Big Waters

October of 2021 — Back in 1999, when Rob and I were seeking a building permit for our backyard office building where Rob about five years later will discover DiTetra Gas used to make Watt-Ahh polarized water, Sarasota County, FL. authorities required an archaeological dig. What was discovered  was evidence of a hunting camp of unknown people that pre-dated the Seminole Indians. The evidence were several small shards of stone that the archaeologist shifted out of the Myakka white sand. The stone had been heated and chipped to likely create sharper edges used in cutting. The Myakka sand* comes from the ancient sand dunes when the ocean covered the central ridge of the Florida peninsula. The archaeologist told us that finding chipped stones in the sand is evidence of human activities. The unknown people must have either traveled over 50 miles north to the closest rock quarry what is now Tampa, FL. or had the sophistication to trade for the stone. The acidic nature of the Myakka sand had dissolved all evidence of human skeletal remains over the centuries, long before the birth of Christ. These unknown hunters and gatherers are part of the heritage of a great natural river, the Myakka River where we built our office building along the edge of its floodplain (the distance to the banks of the river itself is about a mile away).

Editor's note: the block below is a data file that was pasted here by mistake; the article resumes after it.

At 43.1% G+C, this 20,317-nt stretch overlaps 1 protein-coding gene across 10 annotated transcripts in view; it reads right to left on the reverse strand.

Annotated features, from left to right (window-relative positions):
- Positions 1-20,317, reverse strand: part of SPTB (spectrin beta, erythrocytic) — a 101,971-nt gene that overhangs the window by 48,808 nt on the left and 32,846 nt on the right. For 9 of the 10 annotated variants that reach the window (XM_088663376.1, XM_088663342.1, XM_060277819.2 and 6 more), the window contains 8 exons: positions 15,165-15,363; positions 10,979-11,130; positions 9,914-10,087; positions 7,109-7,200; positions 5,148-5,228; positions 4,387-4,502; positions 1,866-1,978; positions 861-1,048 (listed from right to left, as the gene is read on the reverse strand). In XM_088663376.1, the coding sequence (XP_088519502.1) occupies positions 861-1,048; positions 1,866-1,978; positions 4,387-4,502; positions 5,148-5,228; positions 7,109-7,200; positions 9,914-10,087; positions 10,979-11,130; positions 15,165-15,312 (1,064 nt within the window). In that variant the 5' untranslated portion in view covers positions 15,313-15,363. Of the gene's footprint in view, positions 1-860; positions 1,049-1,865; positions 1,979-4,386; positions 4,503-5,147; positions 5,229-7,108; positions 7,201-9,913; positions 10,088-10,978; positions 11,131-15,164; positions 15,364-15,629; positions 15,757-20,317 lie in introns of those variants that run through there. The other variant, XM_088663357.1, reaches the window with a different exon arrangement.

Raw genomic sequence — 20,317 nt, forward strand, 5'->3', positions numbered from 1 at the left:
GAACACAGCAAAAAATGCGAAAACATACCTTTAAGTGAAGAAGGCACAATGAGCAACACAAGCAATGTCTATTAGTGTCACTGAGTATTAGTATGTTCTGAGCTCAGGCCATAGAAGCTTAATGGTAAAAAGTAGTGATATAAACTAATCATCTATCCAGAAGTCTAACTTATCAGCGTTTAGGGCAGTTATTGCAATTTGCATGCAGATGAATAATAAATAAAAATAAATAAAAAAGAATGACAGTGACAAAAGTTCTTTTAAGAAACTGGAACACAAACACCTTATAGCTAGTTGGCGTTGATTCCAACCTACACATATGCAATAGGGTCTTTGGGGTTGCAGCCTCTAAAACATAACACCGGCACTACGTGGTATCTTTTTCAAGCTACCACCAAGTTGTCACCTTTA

Since the unknown tribe had no written language, the origin of the name “Myakka” also remains a mystery to the historians. The Crowley Museum and Nature Center** offers this article in trying to unravel the naming mystery of Myakka.

There are relatively few native freshwater lakes in Southern Florida. The Myakka River flows into two, called the Upper and Lower Lakes and today are part of the Myakka River State Park. The largest freshwater lake in Florida is Lake Okeechobee, about 90 miles southeast of the Myakka lakes. The oldest known name for Lake Okeechobee was “Mayaimi”, meaning big water.

A surveyor in the 1840’s encountered a group of Seminoles who told him the river was called the “Miarca”. The first map subsequently showed the spelling of Myakka but kept the ancient name of the its headwaters “Locha notia” or sleeping turtles. Another name spelled Miakka would show up on subsequent maps and that spelling was ultimately adopted by a settlement located near today’s Crowley Museum.

The names of Mayaimi and Miarca certainly meant “big waters” for those ancient hunters seeking sustainability in a vast wilderness. Living near a “big water” that is protected with its hidden history has been a privilege for me over 34 years. It seems universally fitting that Watt-Ahh was discovered here with all of its molecular mysteries. Maybe it is meant to be that we will not totally understand the mysteries of “big waters” but our roles are to protect them for future generations.


* Myakka is a native soil of Florida and does not occur in any other state. It was designated the Florida State soil, supporting native habitats of pine flatwoods, oak hammocks and rare scrub oak areas as well as used in citrus agriculture, a major State industry.

** The Crowley Museum and Nature Center has living exhibits of Florida’s pioneering life. The Museum is located north of the AquaNew office and it also protects the native habitats of the Myakka River floodplain.